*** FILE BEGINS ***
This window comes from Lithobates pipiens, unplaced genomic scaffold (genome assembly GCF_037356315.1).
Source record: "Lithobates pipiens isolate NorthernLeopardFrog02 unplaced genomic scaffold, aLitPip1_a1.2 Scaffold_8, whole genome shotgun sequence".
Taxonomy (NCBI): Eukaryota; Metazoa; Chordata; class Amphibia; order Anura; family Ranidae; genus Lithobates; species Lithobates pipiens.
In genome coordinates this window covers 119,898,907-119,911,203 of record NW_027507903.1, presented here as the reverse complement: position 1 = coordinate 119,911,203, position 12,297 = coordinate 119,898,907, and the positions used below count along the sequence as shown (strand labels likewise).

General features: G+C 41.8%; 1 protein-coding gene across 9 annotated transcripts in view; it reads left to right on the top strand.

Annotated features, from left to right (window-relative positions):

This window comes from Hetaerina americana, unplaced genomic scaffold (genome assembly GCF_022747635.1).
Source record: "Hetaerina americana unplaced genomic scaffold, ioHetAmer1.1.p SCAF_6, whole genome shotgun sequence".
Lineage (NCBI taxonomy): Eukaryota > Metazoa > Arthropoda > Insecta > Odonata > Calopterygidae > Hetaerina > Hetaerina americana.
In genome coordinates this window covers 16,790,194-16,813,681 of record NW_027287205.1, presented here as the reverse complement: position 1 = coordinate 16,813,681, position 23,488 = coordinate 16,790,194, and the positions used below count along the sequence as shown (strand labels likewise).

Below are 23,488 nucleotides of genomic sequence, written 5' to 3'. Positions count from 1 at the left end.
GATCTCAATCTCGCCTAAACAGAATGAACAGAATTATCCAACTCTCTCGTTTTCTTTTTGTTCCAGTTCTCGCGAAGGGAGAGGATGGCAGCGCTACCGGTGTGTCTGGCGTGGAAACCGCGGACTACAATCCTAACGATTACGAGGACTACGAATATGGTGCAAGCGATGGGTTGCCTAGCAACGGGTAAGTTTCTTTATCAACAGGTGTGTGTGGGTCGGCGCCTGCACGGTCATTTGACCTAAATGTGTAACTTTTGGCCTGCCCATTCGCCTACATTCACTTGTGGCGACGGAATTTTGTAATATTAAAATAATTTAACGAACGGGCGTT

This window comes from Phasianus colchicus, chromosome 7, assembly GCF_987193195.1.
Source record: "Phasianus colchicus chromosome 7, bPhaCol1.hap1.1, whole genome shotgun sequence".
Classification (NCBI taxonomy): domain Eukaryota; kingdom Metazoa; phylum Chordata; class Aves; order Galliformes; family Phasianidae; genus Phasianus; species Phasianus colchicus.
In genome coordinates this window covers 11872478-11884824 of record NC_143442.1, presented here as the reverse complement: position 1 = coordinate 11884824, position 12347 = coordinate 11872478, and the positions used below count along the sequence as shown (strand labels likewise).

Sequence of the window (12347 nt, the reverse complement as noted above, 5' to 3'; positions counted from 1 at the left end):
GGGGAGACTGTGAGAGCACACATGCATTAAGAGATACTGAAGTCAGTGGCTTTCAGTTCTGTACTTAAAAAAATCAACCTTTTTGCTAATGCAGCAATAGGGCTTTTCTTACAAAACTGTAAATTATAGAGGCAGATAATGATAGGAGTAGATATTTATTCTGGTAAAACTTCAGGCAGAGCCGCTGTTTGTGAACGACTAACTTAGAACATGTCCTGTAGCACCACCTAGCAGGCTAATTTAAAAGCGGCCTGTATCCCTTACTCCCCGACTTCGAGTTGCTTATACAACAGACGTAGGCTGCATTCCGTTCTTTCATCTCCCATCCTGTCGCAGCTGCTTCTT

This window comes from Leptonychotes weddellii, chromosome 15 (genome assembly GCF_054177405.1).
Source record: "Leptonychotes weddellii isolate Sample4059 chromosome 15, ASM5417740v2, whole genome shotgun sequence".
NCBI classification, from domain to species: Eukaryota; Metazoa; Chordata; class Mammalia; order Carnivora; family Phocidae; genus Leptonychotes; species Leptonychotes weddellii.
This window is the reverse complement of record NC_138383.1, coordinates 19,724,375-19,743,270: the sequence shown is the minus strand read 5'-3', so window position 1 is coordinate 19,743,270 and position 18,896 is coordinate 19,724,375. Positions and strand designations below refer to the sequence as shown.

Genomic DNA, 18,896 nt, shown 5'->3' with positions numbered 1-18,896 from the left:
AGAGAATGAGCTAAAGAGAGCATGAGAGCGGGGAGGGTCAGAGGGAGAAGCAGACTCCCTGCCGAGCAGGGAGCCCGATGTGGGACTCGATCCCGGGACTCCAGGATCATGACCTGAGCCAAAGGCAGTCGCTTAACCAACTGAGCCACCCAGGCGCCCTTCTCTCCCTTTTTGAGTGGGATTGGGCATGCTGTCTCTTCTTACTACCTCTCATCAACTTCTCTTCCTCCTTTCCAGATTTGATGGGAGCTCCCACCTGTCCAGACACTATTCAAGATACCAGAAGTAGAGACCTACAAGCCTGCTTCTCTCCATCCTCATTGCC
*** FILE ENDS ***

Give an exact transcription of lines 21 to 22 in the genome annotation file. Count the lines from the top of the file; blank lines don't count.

NCBI classification, from domain to species: Eukaryota; Metazoa; Chordata; class Mammalia; order Carnivora; family Phocidae; genus Leptonychotes; species Leptonychotes weddellii.
This window is the reverse complement of record NC_138383.1, coordinates 19,724,375-19,743,270: the sequence shown is the minus strand read 5'-3', so window position 1 is coordinate 19,743,270 and position 18,896 is coordinate 19,724,375. Positions and strand designations below refer to the sequence as shown.